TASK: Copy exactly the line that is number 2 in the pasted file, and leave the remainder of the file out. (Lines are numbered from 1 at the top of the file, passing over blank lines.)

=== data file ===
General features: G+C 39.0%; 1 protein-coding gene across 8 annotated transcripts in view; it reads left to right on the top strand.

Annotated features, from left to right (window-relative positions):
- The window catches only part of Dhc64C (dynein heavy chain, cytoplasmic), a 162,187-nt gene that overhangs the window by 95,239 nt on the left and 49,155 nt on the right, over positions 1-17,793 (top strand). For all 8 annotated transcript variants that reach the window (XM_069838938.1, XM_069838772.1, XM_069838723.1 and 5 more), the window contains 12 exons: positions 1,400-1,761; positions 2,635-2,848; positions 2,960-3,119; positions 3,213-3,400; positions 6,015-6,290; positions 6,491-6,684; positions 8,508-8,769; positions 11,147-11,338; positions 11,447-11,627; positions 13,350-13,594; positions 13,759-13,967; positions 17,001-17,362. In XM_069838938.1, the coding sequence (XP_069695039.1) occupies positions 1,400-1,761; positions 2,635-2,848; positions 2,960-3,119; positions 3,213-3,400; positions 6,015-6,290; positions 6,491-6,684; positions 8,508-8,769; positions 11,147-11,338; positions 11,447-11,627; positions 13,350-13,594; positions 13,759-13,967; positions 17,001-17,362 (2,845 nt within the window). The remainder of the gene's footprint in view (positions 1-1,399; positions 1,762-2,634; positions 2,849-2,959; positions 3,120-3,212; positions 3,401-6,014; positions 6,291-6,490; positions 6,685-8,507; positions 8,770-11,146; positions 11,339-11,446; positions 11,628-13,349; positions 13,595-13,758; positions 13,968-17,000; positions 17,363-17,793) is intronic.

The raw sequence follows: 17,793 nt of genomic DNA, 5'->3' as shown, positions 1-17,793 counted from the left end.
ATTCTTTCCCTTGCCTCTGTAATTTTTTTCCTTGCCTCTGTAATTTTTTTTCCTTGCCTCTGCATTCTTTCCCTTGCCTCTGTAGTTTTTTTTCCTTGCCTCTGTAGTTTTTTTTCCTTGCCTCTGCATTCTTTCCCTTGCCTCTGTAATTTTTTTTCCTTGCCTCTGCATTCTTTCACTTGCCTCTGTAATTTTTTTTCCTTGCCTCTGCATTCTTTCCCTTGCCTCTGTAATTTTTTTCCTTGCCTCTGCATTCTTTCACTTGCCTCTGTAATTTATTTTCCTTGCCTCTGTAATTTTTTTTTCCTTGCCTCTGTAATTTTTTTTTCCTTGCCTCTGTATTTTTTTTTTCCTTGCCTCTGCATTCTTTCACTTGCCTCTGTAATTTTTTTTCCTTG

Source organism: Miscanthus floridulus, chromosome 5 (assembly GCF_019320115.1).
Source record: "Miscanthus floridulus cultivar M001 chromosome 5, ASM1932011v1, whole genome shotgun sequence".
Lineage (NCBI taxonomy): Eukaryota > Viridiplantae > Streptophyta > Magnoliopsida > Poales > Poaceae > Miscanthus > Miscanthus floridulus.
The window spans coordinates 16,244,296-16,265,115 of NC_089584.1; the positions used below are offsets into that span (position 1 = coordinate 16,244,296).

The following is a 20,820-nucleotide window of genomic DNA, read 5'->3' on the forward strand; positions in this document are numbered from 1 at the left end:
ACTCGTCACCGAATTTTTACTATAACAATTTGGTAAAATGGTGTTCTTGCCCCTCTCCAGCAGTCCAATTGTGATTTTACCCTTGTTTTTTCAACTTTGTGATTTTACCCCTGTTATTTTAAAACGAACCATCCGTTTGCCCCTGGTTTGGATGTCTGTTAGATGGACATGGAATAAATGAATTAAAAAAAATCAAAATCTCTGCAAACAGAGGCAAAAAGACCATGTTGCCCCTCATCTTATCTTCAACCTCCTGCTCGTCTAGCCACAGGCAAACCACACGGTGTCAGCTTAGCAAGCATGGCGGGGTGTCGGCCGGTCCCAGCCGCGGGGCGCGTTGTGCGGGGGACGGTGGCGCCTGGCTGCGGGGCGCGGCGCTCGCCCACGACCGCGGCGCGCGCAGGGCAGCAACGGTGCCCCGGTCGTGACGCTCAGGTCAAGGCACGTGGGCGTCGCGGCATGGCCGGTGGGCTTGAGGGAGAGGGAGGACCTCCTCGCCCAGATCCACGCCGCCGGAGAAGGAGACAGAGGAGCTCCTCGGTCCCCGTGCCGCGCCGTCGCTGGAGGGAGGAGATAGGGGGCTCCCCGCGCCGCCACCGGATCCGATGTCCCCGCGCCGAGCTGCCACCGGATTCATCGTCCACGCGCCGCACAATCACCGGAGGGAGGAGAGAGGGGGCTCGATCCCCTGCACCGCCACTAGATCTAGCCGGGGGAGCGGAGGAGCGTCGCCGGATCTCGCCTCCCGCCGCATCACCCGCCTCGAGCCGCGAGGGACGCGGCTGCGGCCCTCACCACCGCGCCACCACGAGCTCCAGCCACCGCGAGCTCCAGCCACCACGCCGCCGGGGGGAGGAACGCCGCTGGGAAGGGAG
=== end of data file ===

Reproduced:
Annotated features, from left to right (window-relative positions):